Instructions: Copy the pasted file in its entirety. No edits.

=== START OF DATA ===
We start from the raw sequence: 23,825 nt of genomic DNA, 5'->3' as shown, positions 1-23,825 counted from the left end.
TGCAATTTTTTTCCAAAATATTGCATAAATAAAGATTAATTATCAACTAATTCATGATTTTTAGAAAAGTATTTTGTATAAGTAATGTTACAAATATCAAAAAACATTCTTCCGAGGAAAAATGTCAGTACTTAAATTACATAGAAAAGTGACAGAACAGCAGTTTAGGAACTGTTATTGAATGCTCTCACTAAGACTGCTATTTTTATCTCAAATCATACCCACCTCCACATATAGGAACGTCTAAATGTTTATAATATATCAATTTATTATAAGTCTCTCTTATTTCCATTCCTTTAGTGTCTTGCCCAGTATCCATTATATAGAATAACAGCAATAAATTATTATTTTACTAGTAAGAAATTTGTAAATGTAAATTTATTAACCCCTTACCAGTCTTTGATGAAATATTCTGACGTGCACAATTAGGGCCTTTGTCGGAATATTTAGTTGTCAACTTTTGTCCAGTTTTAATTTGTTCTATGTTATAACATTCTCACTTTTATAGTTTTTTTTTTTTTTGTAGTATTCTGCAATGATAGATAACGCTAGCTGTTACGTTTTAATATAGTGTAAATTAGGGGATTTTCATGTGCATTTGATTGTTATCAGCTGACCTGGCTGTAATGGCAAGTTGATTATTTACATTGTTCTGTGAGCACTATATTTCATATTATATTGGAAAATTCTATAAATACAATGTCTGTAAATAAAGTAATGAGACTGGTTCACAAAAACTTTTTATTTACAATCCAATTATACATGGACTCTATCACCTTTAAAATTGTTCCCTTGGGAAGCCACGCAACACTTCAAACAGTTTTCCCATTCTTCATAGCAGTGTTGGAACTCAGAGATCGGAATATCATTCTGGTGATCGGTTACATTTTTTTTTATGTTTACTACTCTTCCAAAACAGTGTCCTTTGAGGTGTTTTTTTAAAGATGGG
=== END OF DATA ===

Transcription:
We start from the raw sequence: 23,825 nt of genomic DNA, 5'->3' as shown, positions 1-23,825 counted from the left end.
TGCAATTTTTTTCCAAAATATTGCATAAATAAAGATTAATTATCAACTAATTCATGATTTTTAGAAAAGTATTTTGTATAAGTAATGTTACAAATATCAAAAAACATTCTTCCGAGGAAAAATGTCAGTACTTAAATTACATAGAAAAGTGACAGAACAGCAGTTTAGGAACTGTTATTGAATGCTCTCACTAAGACTGCTATTTTTATCTCAAATCATACCCACCTCCACATATAGGAACGTCTAAATGTTTATAATATATCAATTTATTATAAGTCTCTCTTATTTCCATTCCTTTAGTGTCTTGCCCAGTATCCATTATATAGAATAACAGCAATAAATTATTATTTTACTAGTAAGAAATTTGTAAATGTAAATTTATTAACCCCTTACCAGTCTTTGATGAAATATTCTGACGTGCACAATTAGGGCCTTTGTCGGAATATTTAGTTGTCAACTTTTGTCCAGTTTTAATTTGTTCTATGTTATAACATTCTCACTTTTATAGTTTTTTTTTTTTTTGTAGTATTCTGCAATGATAGATAACGCTAGCTGTTACGTTTTAATATAGTGTAAATTAGGGGATTTTCATGTGCATTTGATTGTTATCAGCTGACCTGGCTGTAATGGCAAGTTGATTATTTACATTGTTCTGTGAGCACTATATTTCATATTATATTGGAAAATTCTATAAATACAATGTCTGTAAATAAAGTAATGAGACTGGTTCACAAAAACTTTTTATTTACAATCCAATTATACATGGACTCTATCACCTTTAAAATTGTTCCCTTGGGAAGCCACGCAACACTTCAAACAGTTTTCCCATTCTTCATAGCAGTGTTGGAACTCAGAGATCGGAATATCATTCTGGTGATCGGTTACATTTTTTTTTATGTTTACTACTCTTCCAAAACAGTGTCCTTTGAGGTGTTTTTTTAAAGATGGG